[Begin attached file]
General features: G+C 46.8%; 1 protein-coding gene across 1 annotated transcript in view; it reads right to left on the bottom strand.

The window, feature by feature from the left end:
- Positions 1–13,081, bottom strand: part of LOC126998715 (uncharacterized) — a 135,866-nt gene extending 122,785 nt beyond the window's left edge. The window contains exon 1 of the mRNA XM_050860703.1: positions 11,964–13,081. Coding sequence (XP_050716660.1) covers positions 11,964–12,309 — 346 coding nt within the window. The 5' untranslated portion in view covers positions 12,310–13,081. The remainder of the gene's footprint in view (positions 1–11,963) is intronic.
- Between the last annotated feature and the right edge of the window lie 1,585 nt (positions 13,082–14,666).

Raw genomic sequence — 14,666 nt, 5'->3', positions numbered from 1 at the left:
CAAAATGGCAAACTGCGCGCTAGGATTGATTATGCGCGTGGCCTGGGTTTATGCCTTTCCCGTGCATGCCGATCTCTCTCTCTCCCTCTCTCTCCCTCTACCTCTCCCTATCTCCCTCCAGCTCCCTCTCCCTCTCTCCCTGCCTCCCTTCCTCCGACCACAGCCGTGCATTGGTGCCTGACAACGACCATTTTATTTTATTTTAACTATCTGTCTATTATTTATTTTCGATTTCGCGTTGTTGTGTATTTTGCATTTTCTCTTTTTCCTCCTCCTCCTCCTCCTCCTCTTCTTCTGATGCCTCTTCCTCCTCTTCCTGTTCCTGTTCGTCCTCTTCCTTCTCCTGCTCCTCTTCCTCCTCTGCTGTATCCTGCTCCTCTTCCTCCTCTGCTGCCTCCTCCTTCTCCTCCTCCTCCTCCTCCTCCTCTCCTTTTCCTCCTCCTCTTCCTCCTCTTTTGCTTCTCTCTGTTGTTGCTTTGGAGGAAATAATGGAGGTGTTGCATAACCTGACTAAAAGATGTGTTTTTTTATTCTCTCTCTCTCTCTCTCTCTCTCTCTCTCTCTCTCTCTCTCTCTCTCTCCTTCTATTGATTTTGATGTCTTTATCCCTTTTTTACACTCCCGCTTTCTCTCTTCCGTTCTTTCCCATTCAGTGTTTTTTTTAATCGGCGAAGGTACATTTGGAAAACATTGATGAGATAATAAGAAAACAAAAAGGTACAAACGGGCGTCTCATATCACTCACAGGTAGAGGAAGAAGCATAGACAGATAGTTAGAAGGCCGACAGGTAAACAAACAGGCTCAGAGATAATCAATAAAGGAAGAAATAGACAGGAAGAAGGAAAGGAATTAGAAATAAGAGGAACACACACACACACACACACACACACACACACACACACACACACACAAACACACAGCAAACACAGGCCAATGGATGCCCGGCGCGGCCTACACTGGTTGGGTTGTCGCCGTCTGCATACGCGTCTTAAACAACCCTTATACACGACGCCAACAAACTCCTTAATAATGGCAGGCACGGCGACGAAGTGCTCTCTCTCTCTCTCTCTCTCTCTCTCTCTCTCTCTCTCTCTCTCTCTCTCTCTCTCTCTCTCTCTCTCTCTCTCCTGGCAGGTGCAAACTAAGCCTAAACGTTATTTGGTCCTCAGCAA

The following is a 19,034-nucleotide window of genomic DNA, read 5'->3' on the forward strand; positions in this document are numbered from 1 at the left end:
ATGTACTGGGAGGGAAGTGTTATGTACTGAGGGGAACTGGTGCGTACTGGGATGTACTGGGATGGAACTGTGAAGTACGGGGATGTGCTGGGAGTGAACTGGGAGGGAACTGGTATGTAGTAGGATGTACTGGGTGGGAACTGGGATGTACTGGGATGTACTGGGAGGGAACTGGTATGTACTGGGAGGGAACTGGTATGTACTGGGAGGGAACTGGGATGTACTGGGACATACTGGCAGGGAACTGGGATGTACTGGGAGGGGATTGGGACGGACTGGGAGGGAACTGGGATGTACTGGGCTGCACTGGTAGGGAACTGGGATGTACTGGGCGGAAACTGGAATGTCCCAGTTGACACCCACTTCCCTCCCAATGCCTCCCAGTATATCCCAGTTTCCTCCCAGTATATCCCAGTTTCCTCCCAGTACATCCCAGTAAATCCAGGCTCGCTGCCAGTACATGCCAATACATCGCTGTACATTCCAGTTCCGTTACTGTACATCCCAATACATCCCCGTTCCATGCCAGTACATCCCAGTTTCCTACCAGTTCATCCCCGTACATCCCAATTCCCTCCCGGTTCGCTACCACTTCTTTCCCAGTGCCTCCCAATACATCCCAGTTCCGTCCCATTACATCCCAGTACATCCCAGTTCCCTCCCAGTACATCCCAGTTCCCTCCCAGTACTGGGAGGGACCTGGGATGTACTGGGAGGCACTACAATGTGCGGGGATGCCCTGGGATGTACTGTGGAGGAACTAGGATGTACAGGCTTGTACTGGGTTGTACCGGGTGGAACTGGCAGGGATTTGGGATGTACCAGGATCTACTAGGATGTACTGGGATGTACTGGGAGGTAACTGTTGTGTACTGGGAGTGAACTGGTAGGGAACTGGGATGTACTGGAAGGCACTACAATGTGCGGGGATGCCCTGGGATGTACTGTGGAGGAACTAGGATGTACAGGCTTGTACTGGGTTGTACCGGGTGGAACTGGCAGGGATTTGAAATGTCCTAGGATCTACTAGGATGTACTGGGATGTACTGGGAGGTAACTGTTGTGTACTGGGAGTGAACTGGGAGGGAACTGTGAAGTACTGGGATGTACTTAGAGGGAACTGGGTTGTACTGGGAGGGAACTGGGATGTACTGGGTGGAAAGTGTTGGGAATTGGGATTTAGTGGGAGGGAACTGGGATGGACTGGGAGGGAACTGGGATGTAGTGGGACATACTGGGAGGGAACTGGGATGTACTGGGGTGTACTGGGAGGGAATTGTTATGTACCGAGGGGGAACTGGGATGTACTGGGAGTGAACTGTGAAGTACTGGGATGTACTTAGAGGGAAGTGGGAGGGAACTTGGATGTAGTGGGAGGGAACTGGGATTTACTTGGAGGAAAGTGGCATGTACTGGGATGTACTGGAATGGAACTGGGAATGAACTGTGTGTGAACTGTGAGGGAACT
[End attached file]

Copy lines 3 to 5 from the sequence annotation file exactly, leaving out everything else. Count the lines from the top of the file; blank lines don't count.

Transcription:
- Positions 1–13,081, bottom strand: part of LOC126998715 (uncharacterized) — a 135,866-nt gene extending 122,785 nt beyond the window's left edge. The window contains exon 1 of the mRNA XM_050860703.1: positions 11,964–13,081. Coding sequence (XP_050716660.1) covers positions 11,964–12,309 — 346 coding nt within the window. The 5' untranslated portion in view covers positions 12,310–13,081. The remainder of the gene's footprint in view (positions 1–11,963) is intronic.
- Between the last annotated feature and the right edge of the window lie 1,585 nt (positions 13,082–14,666).

Raw genomic sequence — 14,666 nt, 5'->3', positions numbered from 1 at the left: